For years, Emergency Medicine has been at odds with Neurology's use of Intravenous Thrombolytics for management of acute stroke. This criticism was based on: - Multiple published negative trials, not demonstrating benefit and some showing harm. - Neurology’s eagerness to use an industry sponsored, single “positive” study - the NINDS trial (published in 1995), as proof of benefit using IV thrombolytics for acute stroke. This was despite a reanalysis of the trial's raw data (obtained after a freedom-of-information claim by an American Emergency Physician - Jerome Hoffman), demonstrating significant flaws.
The use of CT-Perfusion imaging to guide therapeutic interventions (based on a vascular penumbra around the infarcted area), and the increasing use of Intra-Arterial Treatment for acute stroke, can probably now be considered evidence-based.
Intra-arterial therapy can be broadly divided into: - Chemical dissolution of clots with locally delivered thrombolytic agents. - Clot retrieval or thrombectomy with mechanical devices.
Four studies published over the last year have changed my opinion on the dreaded topic of “thrombolysis in stroke” (they can be downloaded below):
1. Published in January 2015, the MR CLEAN study (n=500, in the Netherlands) demonstrated that: - In patients with acute ischemic stroke caused by a proximal intracranial occlusion of the anterior circulation. - Intra-arterial treatment administered within 6 hours after stroke onset was effective and safe.
2. The EXTEND-IA study, published in March 2015, was stopped early because of efficacy, after 70 patients had undergone randomisation: - The percentage of ischemic territory that had undergone reperfusion at 24 hours was greater in the endovascular-therapy group than in the alteplase-only group. - The authors (including four from the MMC Stroke Unit) concluded that in patients with ischemic stroke with a proximal cerebral arterial occlusion and salvageable tissue on CT perfusion imaging, early thrombectomy with the Solitaire FR stent retriever, as compared with alteplase alone, improved reperfusion, early neurologic recovery, and functional outcome. (Funded by the Australian NHMRC).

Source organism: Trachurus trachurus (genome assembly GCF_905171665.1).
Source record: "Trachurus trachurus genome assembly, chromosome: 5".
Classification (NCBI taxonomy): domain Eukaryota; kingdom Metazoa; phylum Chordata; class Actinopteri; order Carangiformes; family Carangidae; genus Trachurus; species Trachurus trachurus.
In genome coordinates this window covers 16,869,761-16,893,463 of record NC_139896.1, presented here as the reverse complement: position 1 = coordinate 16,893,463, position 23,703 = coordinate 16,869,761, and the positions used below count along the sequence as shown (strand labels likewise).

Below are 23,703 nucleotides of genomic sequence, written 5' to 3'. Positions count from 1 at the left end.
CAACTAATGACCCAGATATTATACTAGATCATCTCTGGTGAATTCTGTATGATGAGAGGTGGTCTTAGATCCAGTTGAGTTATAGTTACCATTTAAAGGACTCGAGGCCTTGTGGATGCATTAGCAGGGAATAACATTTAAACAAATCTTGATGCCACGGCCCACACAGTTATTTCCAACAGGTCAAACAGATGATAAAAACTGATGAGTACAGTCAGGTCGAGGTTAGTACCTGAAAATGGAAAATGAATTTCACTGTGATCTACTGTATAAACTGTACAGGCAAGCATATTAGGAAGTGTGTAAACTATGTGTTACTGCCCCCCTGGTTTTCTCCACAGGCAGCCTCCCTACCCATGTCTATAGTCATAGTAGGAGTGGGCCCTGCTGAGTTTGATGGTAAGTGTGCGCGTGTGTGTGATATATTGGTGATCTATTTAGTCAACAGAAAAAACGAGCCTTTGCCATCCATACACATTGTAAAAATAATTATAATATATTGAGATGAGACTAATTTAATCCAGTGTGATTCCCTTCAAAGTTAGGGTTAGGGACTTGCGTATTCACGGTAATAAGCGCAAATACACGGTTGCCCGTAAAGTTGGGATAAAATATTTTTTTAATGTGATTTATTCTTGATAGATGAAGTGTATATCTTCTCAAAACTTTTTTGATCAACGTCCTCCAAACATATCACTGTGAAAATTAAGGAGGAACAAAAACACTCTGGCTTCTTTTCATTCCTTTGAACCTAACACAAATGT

3. November 2015, saw the publication of a meta-analysis of 8 randomised clinical trials (n=2423) of endovasculartherapy with mechanical thrombectomy vs standard medical care (which includes the use of tPA). The authors concluded that: - Among patients with acute ischemic stroke, endovascular therapy with mechanical thrombectomy was associated with improved functional outcomes and higher rates of angiographic revascularisation. - There was no significant difference in symptomatic intracranial hemorrhage or all-cause mortality at 90 days.
4. A further analysis of data from MR CLEAN, published in December 2015, demonstrated that: - For every hour of reperfusion delay, the initially large benefit of intra-arterial treatment (IAT) decreases. - The absolute risk difference for a good outcome was reduced by 6% per hour of delay. - The authors conclude that patients with acute ischemic stroke require immediate diagnostic workup and IAT.
With the increasing availability of CT-Perfusion to guide if and which therapy acute stroke patients receive, we have now probably moved beyond those initial disagreements. The role of Emergency Medicine in identifying acute stroke patients and facilitating rapid transfer to CT-Perfusion and interventional neuro-radiology, is pivotal.
It is now time to work together with our neurology colleagues to ensure our acute stroke patients receive evidence based imaging and treatment, and achieve the best possible outcomes for a condition which would otherwise be devastating.